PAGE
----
... Some Physics would still actually apply. In the wonderful world of cartoons, where the impossible is made possible, there are a few physics concept that hold true to an extent. maybe the world or cartoons just has its own set of physics, that just acts differently. Maybe when Elmer Fudd walks off that cliff in his attempts at "huntin' wabbit" (Bugs Bunny) and floats in the air until he realizes where he is, maybe gravity works kind of like electron diffraction: changing behavior when observed. Food for thought.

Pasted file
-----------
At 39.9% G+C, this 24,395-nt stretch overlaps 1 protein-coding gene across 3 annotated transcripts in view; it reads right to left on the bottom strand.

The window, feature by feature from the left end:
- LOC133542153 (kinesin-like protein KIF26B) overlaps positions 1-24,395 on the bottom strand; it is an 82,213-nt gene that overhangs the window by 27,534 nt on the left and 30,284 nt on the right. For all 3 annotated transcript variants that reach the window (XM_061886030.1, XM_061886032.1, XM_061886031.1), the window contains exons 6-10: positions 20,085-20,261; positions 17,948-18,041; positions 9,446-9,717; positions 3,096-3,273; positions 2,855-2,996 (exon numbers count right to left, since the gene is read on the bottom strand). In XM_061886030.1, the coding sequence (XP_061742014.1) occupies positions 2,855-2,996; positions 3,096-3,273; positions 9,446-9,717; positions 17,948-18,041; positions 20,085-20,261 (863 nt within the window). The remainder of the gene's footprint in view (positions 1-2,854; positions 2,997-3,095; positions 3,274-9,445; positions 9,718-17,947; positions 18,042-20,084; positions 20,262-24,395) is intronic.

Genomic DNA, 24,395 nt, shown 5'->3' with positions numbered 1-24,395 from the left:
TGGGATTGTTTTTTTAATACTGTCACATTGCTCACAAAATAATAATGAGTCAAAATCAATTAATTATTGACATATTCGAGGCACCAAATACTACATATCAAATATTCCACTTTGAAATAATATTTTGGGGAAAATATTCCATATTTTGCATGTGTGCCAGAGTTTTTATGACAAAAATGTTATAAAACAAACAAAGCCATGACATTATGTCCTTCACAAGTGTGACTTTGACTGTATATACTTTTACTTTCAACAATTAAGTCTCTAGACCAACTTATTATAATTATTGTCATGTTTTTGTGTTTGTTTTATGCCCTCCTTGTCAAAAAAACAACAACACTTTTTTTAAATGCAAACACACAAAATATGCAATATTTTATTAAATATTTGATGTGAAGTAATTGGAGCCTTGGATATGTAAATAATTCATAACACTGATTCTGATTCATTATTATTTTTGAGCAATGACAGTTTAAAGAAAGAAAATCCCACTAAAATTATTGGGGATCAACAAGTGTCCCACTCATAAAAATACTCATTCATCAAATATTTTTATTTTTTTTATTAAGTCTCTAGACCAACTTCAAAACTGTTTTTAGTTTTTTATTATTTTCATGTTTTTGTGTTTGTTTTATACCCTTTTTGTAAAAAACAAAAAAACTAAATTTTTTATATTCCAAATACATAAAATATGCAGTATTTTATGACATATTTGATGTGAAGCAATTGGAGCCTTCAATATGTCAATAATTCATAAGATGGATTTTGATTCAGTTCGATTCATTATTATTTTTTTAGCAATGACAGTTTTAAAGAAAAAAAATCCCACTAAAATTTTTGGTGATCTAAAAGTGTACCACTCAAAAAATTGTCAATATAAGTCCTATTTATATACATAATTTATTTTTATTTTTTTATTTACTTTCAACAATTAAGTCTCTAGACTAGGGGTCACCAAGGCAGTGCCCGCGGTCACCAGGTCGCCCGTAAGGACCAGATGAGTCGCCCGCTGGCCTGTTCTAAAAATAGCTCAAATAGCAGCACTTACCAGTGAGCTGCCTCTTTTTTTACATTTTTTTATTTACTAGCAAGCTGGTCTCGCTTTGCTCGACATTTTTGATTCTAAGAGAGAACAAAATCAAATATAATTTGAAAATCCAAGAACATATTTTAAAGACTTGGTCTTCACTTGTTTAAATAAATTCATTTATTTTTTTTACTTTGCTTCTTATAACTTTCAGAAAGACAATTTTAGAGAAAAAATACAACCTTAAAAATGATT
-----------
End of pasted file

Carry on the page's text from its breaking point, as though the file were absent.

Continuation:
Anyways, one of the big things I wanted to talk about here is that classic dropping of Acme anvils from the sky. used a lot in the Road Runner cartoons in attempts by Wile E. Coyote to catch the Road Runner, these large metal objects defy physics in many more ways than one, but let's look at an example where its behavior is actually a bit realistic. In this instance, Wile E. Coyote ends up accidentally hanging on to the anvil as it falls. the result: the anvil drops quickly, and he remains still until yanked out of the air by the anvil. Although realistically he would start to fall the second he was in the air, it isn't 100% unrealistic for one reason: air resistance. as the objects, he and the anvil, begin to fall, they should fall at the same rate neglecting air resistance, but because Wile E. Coyote is much lighter than the anvil, he has a greater drag force acting on him in the upward direction resulting in a lower terminal velocity reached at a faster time than the anvil. However because he is holding on to the anvil, which is moving faster, this would then cause another downward force to act on him soon after, dragging him down at the same speed as the anvil. of course, there are still many more questionable factors, but hey, its just a cartoon